SCOTUS on Same-Sex Marriage

The recent SCOTUS decision marks an incredible victory for LGBT people and a huge step forward in the march toward equal rights. The majority opinion by Kennedy was quite well written and at times moving, as can be seen in the oft-shared closing paragraph. The argument was also rather clear, with constant reference to the 14th Amendment, that it is unconstitutional for a state to prevent a same-sex couple from getting married on the grounds of it being a same-sex couple. Although I don’t love the liberal reasoning of negotiating rights without consideration of the good, I am quite happy with the decision nonetheless.

Kennedy’s majority opinion did have a few awkward and quite poorly worded sections, though, that could be read as disparaging of non-married people, such as:

Rising from the most basic human needs, marriage is essential to our most profound hopes and aspirations. (p. 3)

What’s really striking to me is how Alito, Roberts, Scalia, and Thomas all dissented. Their position, which each takes the time to pen in his own voice, is rather straight forward: marriage isn’t a constitutional issue and should thereby not be ruled upon by the court. While it seems to me they’re correct that marriage as such is not a Constitutional issue, they miss what they’re being asked to do, which is not to determine the nature of marriage but to decide whether marriage laws are subject to Constitutional precedent.

The central issue here, which it seems all four dissenters miss entirely, is that marriage is in fact a legal contract granted by each state protected and delineated by laws and therefore – like any other state or federal legal matter in the country – is subject to the Constitution. In its first section the 14th Amendment mandates:

No State shall make or enforce any law which shall abridge the privileges or immunities of citizens of the United States; nor shall any State deprive any person of life, liberty, or property, without due process of law; nor deny to any person within its jurisdiction the equal protection of the laws.

Whether or not state laws equally apply to and protect all citizens is very clearly a Constitutional concern. I see essentially two ways to think through this, the first in terms of an arbitrary violation of the Due Process Clause and the second in terms of discrimination under the Equal Protection Clause.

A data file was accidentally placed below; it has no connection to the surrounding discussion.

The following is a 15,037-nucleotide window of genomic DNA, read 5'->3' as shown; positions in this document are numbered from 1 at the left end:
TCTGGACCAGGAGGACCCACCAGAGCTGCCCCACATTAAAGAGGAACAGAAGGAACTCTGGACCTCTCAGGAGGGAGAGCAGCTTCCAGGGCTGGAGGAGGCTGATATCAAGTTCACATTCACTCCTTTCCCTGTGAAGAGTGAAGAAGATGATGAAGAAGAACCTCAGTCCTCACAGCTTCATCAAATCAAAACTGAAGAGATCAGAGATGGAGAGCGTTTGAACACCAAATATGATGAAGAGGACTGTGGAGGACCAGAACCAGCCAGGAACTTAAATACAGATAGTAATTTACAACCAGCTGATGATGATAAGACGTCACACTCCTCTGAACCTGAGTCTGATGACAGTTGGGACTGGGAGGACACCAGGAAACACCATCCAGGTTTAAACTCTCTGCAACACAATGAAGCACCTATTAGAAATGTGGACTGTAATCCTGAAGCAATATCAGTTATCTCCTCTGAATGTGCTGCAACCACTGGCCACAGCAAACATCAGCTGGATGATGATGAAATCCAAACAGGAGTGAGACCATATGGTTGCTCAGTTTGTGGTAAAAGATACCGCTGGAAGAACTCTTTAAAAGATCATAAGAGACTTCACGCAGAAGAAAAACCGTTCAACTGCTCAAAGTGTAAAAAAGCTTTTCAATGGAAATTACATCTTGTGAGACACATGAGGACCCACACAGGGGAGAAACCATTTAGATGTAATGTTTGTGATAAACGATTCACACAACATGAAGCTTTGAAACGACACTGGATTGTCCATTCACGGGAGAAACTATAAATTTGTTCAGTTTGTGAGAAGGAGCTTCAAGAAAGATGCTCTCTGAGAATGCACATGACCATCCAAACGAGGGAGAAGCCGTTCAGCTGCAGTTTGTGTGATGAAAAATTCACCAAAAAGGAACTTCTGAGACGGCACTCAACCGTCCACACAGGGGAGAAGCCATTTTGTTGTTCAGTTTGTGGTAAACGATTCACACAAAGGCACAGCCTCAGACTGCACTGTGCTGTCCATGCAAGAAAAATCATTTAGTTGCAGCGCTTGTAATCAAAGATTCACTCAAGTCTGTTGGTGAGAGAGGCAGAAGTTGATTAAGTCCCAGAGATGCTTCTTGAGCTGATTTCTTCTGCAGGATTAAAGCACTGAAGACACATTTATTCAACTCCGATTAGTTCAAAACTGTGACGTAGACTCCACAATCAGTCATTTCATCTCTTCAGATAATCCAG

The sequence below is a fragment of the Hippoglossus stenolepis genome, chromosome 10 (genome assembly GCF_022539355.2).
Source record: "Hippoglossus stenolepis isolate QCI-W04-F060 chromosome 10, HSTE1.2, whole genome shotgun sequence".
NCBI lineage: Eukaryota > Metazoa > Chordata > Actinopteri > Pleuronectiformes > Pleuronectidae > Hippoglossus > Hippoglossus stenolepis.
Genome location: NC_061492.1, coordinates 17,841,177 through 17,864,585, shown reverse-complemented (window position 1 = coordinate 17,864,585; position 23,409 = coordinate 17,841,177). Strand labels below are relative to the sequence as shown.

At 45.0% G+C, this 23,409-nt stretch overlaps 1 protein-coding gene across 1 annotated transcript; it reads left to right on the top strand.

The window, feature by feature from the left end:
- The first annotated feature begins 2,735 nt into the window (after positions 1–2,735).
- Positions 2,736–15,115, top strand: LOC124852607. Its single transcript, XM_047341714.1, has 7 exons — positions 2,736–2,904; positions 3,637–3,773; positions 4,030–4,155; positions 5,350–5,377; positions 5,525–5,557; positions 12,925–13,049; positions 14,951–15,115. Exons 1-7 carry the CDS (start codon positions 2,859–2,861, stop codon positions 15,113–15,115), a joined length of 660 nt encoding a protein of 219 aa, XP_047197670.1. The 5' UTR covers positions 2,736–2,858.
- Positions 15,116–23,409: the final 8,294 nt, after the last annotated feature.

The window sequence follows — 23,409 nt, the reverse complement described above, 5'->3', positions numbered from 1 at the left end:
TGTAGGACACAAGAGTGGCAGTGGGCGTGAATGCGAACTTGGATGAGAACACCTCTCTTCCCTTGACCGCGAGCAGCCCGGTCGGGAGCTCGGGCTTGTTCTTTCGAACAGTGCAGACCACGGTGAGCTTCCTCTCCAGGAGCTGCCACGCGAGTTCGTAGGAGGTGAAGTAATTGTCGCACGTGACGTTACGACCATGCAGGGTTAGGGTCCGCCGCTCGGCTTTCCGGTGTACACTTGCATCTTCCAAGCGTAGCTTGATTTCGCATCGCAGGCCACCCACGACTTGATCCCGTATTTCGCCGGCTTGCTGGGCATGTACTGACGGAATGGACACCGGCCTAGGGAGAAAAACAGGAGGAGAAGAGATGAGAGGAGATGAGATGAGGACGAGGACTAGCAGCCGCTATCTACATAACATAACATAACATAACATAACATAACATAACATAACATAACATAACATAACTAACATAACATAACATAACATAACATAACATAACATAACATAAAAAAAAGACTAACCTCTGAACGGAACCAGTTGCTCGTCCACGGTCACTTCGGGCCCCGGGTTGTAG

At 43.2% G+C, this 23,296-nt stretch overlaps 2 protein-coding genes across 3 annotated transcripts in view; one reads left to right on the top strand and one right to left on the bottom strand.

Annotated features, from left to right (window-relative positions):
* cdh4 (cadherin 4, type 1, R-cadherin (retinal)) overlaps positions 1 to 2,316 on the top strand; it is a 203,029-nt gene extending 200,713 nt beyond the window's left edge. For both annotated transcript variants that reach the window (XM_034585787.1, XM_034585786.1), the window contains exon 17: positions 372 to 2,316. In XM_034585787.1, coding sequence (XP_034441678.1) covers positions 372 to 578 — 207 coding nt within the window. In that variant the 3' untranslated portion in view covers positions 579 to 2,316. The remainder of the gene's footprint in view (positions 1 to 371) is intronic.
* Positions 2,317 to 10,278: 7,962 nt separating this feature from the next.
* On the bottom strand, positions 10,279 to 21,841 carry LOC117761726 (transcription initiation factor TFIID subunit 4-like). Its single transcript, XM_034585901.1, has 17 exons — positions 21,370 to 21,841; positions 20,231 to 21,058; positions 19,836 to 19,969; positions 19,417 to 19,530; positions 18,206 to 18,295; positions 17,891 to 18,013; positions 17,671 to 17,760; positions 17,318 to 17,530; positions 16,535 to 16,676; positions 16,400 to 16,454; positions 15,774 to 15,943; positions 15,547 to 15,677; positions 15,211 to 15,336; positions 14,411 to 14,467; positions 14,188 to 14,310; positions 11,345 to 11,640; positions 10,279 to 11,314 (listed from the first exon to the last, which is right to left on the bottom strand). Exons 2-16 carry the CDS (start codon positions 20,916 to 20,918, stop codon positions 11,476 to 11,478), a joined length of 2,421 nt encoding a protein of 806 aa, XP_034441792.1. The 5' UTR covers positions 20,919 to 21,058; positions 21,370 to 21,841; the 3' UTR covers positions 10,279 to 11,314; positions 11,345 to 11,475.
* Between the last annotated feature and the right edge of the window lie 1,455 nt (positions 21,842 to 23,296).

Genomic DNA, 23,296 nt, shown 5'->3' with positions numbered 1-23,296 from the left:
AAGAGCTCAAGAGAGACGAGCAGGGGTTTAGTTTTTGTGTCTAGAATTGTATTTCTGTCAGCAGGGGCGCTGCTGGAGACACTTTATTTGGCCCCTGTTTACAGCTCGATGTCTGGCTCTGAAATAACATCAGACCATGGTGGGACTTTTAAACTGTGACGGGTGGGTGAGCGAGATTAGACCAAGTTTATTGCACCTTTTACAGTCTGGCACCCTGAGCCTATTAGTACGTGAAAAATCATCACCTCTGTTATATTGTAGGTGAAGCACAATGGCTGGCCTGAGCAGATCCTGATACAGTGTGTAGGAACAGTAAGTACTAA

First, a state law that nobody can marry a person of the same sex/gender is arbitrary and violates the the 14th Amendment’s protection from state’s depriving “any person of life, liberty, or property, without due process of law.” So long as marriage is a matter of law you can’t just say, as a blanket rule, that marriage is off limits to some people, namely those who want to marry people of the same gender/sex. You don’t have to define marriage to rule that marriage laws which deny legal contract to certain people based solely on the gender/sex of their partners is unconstitutional.

Second, it’s also possible to rule, again without defining marriage, that it is unconstitutional to say a man can marry a woman but a woman cannot marry a woman. Because marriage is a unique legal union, to deny a woman from marrying another woman simply because the person is a woman is to discriminate on the grounds of sex/gender alone.

Both of these emphasize the fact that, and this is very clear for the majority opinion, marriage is a right. To be more clear, entering into the legal contract of marriage is a right insofar as it is a legal act of individual liberty. An individual’s legal right to do so cannot be precluded by arbitrary or discriminatory laws.

I do think that the dissenting four justices are correct to assume that the majority opinion does indeed change the legal definition of marriage. But it doesn’t do so directly. The majority do not strive to figure out what marriage is in order to decide whether it should take place between certain people. Rather they affect its definition by determining whether or not its granting is done Constitutionally.

Does this open the door for polygamy, then? No. First, though, it must be said that SCOTUS cannot (should not) be against polygamy for religious or any other ideological reasons. SCOTUS would have to rule on its Constitutionality.

It’s true that some of the reasoning above could be made for polygamy to become legal. However I don’t think SCOTUS would go for it. The equal protection argument doesn’t work because you wouldn’t be claiming someone is being discriminated against because she is a woman (or he is a man), rather you’d have to claim that someone is being discriminated against because s/he is in love with two people…which isn’t discrimination. The claim isn’t that a person is being prevented from marrying another for some reason, but rather because it’s to more than one person. It seems to me that SCOTUS could say that in the case of polygamy there is no Constitutional violation. If it’s intrinsic to the established legal definition of marriage to be a union between two people, so long as people aren’t discriminated from entering that union for arbitrary or discriminatory reasons its definition is not unconstitutional.

It isn’t unconstitutional to say that marriage is legally a unique union between two people. It’s unconstitutional to say that it is only this between people of the opposite sex.

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